Advanced Photography Tip 6: Posing 101

Updated on March 16, 2017
Advanced Photography Tip 6: Posing 101
Advanced Photography Tip 6: Posing 101
Advanced Photography Tip 6: Posing 101
Advanced Photography Tip 6: Posing 101

Posing 101

A flattering pose is ideal to anyone photographing a person. These rules are meant to be guidelines and things to look out for when you are photographing someone. What's great about these rules are they are flattering on every person and every body shape.

What we will cover:

  • Arms & Triangles
  • Hands
  • Chin
  • Shoulders
  • S Curve

Loose Arms

Arms should be bent & loose

You've heard the old saying "if it bends, bend it." There's a reason for that. Think about this in your head. If someone is standing straight with their arms straight to their body, it first of all makes them appear larger and who wants that, but it makes for a boring photograph and makes the person look stiff, unapproachable and unnatural.

Ideally you want some sort of bend in the elbows, whether it be a hand on a hip, up to their chin, etc. Even when leaning the elbow should always be bent.

Pro Tip:

If you see your client getting stiff. Tell them to shake their arms and loosen up. It will get them to be more relaxed, and (bonus) you might even get a genuine laugh out of them.


Ideally the arms should be creating some sort of triangular shape. This creates a negative space between the body and thus makes the person look more relaxed and smaller.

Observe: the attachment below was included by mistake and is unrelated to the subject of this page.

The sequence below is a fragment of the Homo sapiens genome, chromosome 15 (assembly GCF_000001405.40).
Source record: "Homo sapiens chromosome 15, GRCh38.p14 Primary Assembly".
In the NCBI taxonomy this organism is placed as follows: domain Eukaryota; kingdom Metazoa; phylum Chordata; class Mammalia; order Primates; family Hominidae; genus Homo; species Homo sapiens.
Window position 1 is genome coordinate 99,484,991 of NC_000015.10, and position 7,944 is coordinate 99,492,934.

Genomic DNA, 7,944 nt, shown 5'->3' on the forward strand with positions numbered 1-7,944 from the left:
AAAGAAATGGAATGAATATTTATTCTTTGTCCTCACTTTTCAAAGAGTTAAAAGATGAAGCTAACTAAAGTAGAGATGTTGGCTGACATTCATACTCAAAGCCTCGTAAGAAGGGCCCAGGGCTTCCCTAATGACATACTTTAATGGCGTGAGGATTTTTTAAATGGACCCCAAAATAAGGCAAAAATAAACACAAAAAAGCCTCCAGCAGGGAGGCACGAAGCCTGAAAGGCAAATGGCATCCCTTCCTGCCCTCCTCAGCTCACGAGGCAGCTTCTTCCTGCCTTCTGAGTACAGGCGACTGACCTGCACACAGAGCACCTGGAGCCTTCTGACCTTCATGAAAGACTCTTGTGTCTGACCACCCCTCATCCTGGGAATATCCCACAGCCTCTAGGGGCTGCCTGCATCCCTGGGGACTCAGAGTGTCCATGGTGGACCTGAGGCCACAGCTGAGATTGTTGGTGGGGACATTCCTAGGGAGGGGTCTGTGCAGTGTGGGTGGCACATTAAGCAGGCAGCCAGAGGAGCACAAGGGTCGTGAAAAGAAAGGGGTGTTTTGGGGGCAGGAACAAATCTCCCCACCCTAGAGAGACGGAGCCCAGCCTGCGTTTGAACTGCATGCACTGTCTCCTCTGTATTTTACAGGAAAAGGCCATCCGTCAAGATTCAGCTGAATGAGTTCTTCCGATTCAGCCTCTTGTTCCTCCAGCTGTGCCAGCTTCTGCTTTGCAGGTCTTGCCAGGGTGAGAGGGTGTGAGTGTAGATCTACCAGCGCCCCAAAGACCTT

It also visually helps if the hands are slightly asymmetrical. It creates a visual interest to the photo.

An example of the S Curve & Triangles

The S Curve

The S curve comes from the hourglass idea, meaning your body has the slight s shape. What's great about the S curve is that it's flattering on everyone.

Here's how to stand.

Stand with one leg behind the other, slightly lean back, and pop your hip to the back (hip, not bottom). Then make sure the shoulders are back and down, and the chin is forward and down.

From here you can do a wide variety of posing, by moving arms around.

Soft Hands

Ideally you want hands to be soft and light, like a ballerina. Fingers should be placed at a natural distance together and not straight or touching.

When a person grips their hands it looks unnatural on camera. The same rule for arms applies, "if it bends, bend it."

How to get soft hands

Have your client pretend there hands are like a ballerina, or just have them walk swinging their hands back and forth. The way their hands naturally curve is perfect.

An example of soft hands


The chin should be forward and down. It feels super weird but it looks amazing. The key here is to make sure that the chin moves, not the shoulders.

To do this, instruct your client to move their chin forward (like a turtle) and then down. It helps to mention to turn their chin down and move their eyes with it.

Why does this work?

What it does it creates a tight neck, which means no double chin, and it accentuates your jawline and gives your more definition, which makes your face look thinner and more defined.


Shoulders should be loose (meaning not stiff or raised), and rolled backwards, not forwards. When you roll your shoulders backwards, it opens up the chest and also helps improve posture.

Unless you are a supermodel, rolling your shoulders forward doesn't look natural.

That's it

These small tips make such a huge difference in the quality and professionalism of your images, and your client will thank you for making them look their best.

So practice on a friend until you've mastered it.

And know that you are now ready to move up to pro photographer.


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